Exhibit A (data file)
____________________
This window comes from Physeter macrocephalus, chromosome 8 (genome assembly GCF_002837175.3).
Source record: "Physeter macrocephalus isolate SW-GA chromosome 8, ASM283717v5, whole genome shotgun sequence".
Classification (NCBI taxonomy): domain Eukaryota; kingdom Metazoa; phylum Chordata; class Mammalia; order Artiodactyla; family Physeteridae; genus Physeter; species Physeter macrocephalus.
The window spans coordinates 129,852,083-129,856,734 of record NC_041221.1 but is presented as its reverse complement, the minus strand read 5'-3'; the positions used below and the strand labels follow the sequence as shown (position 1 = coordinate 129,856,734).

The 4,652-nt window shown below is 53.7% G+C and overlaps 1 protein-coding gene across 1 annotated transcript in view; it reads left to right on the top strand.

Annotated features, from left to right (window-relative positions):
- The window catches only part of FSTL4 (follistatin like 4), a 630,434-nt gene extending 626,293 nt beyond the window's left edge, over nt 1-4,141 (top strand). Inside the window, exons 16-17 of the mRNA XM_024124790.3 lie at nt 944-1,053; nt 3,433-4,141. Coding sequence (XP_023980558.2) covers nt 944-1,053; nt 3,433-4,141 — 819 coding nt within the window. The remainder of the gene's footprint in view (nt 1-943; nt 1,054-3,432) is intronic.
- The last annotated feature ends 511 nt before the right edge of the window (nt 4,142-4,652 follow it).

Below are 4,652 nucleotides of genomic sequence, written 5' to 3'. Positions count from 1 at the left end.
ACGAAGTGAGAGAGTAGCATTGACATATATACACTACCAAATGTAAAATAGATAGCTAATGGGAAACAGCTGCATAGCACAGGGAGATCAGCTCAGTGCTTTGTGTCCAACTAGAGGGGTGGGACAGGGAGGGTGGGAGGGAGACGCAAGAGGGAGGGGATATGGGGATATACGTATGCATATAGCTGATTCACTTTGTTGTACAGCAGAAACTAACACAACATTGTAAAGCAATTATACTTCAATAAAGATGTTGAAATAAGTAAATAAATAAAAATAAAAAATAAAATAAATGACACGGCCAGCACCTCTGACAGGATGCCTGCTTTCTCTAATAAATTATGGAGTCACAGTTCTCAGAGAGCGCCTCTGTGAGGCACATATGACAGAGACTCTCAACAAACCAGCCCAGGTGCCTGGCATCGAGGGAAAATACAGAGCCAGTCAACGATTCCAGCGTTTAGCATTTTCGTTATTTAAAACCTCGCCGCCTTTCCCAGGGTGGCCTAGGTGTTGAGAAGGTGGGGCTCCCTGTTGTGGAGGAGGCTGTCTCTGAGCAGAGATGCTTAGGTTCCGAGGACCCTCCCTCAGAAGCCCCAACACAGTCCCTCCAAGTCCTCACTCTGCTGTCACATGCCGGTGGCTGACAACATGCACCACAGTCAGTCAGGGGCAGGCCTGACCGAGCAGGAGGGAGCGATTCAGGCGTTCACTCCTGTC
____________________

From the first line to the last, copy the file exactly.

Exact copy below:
This window comes from Physeter macrocephalus, chromosome 8 (genome assembly GCF_002837175.3).
Source record: "Physeter macrocephalus isolate SW-GA chromosome 8, ASM283717v5, whole genome shotgun sequence".
Classification (NCBI taxonomy): domain Eukaryota; kingdom Metazoa; phylum Chordata; class Mammalia; order Artiodactyla; family Physeteridae; genus Physeter; species Physeter macrocephalus.
The window spans coordinates 129,852,083-129,856,734 of record NC_041221.1 but is presented as its reverse complement, the minus strand read 5'-3'; the positions used below and the strand labels follow the sequence as shown (position 1 = coordinate 129,856,734).

The 4,652-nt window shown below is 53.7% G+C and overlaps 1 protein-coding gene across 1 annotated transcript in view; it reads left to right on the top strand.

Annotated features, from left to right (window-relative positions):
- The window catches only part of FSTL4 (follistatin like 4), a 630,434-nt gene extending 626,293 nt beyond the window's left edge, over nt 1-4,141 (top strand). Inside the window, exons 16-17 of the mRNA XM_024124790.3 lie at nt 944-1,053; nt 3,433-4,141. Coding sequence (XP_023980558.2) covers nt 944-1,053; nt 3,433-4,141 — 819 coding nt within the window. The remainder of the gene's footprint in view (nt 1-943; nt 1,054-3,432) is intronic.
- The last annotated feature ends 511 nt before the right edge of the window (nt 4,142-4,652 follow it).

Below are 4,652 nucleotides of genomic sequence, written 5' to 3'. Positions count from 1 at the left end.
ACGAAGTGAGAGAGTAGCATTGACATATATACACTACCAAATGTAAAATAGATAGCTAATGGGAAACAGCTGCATAGCACAGGGAGATCAGCTCAGTGCTTTGTGTCCAACTAGAGGGGTGGGACAGGGAGGGTGGGAGGGAGACGCAAGAGGGAGGGGATATGGGGATATACGTATGCATATAGCTGATTCACTTTGTTGTACAGCAGAAACTAACACAACATTGTAAAGCAATTATACTTCAATAAAGATGTTGAAATAAGTAAATAAATAAAAATAAAAAATAAAATAAATGACACGGCCAGCACCTCTGACAGGATGCCTGCTTTCTCTAATAAATTATGGAGTCACAGTTCTCAGAGAGCGCCTCTGTGAGGCACATATGACAGAGACTCTCAACAAACCAGCCCAGGTGCCTGGCATCGAGGGAAAATACAGAGCCAGTCAACGATTCCAGCGTTTAGCATTTTCGTTATTTAAAACCTCGCCGCCTTTCCCAGGGTGGCCTAGGTGTTGAGAAGGTGGGGCTCCCTGTTGTGGAGGAGGCTGTCTCTGAGCAGAGATGCTTAGGTTCCGAGGACCCTCCCTCAGAAGCCCCAACACAGTCCCTCCAAGTCCTCACTCTGCTGTCACATGCCGGTGGCTGACAACATGCACCACAGTCAGTCAGGGGCAGGCCTGACCGAGCAGGAGGGAGCGATTCAGGCGTTCACTCCTGTC